“I talked about the forest fires in Eeyou Istchee and the impacts on health, culture and food security,” Nicholls told the Nation. “How big an impact it has on the Cree way of life has not been recognized elsewhere. Some of my staff were going out and trying to fight the fire, but they had no training or equipment.” 

At risk of more devastation next summer, Nicholls suggested now is the time to prepare, perhaps with new services dedicated to protecting Cree priorities in the bush. 

A UN report released in July stated forest fires account for 5% of land burned, but more than 80% of greenhouse gas emissions. Escalating effects of climate change and land use are estimated to increase wildfires 14% globally by 2030 and 30% by 2050. 

During last spring’s UN Permanent Forum on Indigenous Issues, UN Secretary-General António Guterres said the world has too long ignored Indigenous warnings of climate dangers. While Indigenous peoples are on the frontlines of climate change, Nicholls said they’re never invited to the table where key decisions are made. 

“We promoted enhanced representation at the UN and other gatherings affecting Indigenous people,” said Nicholls. “That would mean we would be treated like nation states and have the ability to propose solutions and be part of the discussions. Decisions made there impact Indigenous peoples significantly.”

While the Cree Nation didn’t attend a historic meeting in August held in Brazil aiming to save the rainforest, Nicholls believes it’s the beginning of a larger conversation happening around the world, recognizing that environmental movements are connected with Indigenous self-determination.

Building on a panel at the Permanent Forum where Grand Chief Mandy Gull-Masty shared conservation perspectives with Sami in northern Norway, Nicholls plans to visit Sami territory in December with the UN. He looks forward to exchanging ideas about asserting Indigenous rights and learning from their humane approach to justice.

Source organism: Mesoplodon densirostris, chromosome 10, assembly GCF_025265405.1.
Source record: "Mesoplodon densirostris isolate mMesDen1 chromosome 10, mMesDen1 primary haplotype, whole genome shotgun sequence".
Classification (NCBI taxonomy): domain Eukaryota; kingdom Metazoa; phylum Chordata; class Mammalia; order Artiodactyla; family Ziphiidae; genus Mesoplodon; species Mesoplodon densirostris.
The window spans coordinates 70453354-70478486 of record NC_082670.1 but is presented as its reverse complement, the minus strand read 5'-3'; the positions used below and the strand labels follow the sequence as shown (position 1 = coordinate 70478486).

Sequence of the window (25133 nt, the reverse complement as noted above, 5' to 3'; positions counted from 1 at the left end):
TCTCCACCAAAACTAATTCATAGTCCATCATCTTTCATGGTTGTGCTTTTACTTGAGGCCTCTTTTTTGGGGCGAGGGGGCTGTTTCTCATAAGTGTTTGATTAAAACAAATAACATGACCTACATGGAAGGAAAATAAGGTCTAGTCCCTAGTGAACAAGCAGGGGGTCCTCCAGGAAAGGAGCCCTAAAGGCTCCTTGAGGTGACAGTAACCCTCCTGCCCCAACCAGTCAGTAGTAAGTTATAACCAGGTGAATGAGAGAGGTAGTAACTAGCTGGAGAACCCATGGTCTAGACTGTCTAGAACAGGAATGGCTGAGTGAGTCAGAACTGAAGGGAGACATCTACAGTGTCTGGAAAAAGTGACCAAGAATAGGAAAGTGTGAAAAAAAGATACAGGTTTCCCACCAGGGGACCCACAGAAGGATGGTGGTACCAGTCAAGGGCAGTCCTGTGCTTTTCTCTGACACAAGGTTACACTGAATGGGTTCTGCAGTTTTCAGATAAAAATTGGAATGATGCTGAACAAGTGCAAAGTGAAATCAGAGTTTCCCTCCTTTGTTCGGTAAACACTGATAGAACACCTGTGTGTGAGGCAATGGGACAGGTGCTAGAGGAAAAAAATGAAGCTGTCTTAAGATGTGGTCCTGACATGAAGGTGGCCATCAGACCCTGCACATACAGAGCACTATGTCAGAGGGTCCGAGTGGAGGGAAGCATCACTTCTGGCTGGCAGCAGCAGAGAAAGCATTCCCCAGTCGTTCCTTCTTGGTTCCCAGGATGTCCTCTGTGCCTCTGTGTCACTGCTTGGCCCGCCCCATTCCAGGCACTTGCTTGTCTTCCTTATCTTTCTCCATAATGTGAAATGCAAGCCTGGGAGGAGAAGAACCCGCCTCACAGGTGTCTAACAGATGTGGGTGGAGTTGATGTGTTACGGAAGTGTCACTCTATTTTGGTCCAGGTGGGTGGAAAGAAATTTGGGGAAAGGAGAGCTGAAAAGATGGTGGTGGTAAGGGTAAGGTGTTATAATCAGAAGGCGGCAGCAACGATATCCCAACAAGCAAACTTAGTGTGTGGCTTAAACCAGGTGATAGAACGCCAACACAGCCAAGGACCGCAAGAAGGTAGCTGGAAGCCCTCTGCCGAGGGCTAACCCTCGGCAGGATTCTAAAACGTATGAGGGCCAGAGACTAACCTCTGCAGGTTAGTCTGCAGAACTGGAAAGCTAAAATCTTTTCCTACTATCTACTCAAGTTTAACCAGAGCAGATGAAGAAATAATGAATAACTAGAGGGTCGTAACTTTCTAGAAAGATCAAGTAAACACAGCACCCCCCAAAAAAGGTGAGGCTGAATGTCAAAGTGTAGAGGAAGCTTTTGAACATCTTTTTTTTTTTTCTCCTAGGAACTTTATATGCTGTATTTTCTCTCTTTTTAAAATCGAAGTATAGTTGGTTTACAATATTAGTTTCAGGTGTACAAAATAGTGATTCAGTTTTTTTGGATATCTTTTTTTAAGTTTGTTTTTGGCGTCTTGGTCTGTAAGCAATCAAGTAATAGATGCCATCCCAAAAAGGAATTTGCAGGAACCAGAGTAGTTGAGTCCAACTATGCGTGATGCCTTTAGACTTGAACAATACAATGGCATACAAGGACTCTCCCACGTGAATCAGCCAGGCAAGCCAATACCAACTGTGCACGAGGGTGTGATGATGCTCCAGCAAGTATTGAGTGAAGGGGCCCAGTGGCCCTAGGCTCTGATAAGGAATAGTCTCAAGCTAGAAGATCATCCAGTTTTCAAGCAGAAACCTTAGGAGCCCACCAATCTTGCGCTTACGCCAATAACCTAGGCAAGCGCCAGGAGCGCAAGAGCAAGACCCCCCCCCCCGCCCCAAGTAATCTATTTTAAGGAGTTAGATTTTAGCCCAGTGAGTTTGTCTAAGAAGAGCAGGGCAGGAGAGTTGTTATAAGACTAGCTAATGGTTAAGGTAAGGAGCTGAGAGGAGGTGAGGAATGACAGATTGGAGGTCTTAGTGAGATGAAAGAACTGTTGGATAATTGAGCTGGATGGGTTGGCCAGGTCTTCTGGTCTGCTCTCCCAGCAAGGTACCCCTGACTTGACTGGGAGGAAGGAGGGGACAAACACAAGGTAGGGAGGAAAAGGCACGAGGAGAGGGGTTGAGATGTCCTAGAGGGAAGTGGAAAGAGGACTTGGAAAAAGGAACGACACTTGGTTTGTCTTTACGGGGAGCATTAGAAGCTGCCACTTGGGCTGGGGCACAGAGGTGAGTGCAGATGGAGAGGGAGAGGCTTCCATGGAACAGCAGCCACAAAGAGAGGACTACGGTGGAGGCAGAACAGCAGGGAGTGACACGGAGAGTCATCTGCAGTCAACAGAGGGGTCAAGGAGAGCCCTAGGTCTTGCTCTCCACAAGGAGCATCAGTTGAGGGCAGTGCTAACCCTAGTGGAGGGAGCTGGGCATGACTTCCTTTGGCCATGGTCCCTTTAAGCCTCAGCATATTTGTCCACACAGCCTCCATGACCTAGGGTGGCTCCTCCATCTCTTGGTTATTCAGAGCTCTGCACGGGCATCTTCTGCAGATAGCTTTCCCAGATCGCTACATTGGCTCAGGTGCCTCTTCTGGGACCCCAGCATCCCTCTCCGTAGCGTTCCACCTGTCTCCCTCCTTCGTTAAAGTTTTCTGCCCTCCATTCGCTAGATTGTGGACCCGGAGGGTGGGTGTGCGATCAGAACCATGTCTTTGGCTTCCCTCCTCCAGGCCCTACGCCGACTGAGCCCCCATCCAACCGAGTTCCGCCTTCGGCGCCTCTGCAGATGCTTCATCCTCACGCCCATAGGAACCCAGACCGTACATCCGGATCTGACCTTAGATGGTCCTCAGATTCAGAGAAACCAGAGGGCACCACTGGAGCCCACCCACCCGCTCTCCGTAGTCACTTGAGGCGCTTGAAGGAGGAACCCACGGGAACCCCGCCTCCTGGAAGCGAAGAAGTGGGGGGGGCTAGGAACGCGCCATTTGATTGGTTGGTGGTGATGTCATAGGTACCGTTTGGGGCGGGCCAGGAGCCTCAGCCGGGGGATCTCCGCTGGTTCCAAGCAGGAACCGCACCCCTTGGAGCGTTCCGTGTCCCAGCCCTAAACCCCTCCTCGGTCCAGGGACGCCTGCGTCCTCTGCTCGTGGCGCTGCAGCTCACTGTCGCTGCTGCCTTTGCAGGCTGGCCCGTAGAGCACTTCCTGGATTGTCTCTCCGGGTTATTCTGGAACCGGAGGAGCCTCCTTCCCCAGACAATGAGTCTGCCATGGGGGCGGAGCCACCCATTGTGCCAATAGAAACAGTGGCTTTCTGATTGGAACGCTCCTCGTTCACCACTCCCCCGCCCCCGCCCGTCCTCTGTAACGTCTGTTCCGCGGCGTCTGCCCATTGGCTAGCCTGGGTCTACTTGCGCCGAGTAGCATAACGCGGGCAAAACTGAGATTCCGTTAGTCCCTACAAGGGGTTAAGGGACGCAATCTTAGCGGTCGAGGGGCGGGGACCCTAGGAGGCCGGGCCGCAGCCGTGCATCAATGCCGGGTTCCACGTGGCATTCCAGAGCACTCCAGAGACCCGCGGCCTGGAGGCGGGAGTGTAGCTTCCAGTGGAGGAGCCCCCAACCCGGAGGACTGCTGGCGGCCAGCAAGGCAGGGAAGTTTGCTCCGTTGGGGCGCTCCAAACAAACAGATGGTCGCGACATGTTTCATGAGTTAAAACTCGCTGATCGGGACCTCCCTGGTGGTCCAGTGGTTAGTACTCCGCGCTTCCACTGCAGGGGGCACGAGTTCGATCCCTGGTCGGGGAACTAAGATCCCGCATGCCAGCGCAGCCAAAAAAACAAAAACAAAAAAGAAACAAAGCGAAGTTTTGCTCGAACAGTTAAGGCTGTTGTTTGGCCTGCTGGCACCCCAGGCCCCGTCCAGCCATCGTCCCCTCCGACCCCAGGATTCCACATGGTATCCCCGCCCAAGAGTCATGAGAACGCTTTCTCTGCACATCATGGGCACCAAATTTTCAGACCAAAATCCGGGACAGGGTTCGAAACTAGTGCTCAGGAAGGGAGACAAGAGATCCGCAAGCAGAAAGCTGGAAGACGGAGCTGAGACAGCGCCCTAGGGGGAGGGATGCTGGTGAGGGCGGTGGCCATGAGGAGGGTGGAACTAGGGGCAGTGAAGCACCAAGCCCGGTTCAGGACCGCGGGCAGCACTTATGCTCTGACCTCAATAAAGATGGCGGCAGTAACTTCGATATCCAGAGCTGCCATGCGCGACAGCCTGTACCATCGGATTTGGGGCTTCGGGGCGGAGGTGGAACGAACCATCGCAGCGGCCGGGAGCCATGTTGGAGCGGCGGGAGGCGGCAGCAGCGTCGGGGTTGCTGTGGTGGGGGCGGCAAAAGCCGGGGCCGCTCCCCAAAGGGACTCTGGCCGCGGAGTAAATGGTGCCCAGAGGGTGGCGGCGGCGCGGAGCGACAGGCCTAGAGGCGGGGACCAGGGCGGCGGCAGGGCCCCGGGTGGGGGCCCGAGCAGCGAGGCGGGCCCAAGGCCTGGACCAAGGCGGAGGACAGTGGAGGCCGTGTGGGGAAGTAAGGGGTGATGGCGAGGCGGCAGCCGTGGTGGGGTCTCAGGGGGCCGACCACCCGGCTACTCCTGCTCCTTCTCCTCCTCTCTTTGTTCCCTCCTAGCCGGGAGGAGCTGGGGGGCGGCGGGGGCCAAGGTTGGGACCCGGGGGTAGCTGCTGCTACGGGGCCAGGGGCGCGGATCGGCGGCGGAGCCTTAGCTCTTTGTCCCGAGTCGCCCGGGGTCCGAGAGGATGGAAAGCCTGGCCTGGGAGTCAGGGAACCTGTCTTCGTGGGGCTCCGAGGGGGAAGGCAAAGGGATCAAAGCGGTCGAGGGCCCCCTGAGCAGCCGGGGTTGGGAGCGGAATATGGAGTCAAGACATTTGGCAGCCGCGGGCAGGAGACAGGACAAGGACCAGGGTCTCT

While Canada has invested in Indigenous-led conservation efforts, a recent report from Francisco Calí Tzay, the UN’s Special Rapporteur on the rights of Indigenous Peoples, found that First Nations are often excluded from green financing or are unnecessarily burdened by a focus on limited projects with tight deadlines. 

Noting that the most biodiverse and best-preserved lands are stewarded by Indigenous peoples, Tzay stated Indigenous worldviews and realities are rarely accommodated. Brandy Mayes, land manager for the Kwanlin Dün First Nation in Yukon argued that this complicates planning for land management approaches that don’t focus on a single species or research question.

“There’s very narrow parameters for the Guardian program,” said Mayes. “It’s just caribou monitoring – very centred around what they want from you. When people who were born on the land look after it, we can all prepare for what’s coming.”

By Patrick Quinn, Local Journalism Initiative Reporter

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Patrick Quinn lives in Montreal with his wife and two small children. With a passion for words and social justice, he enjoys sharing Eeyou Istchee's stories and playing music.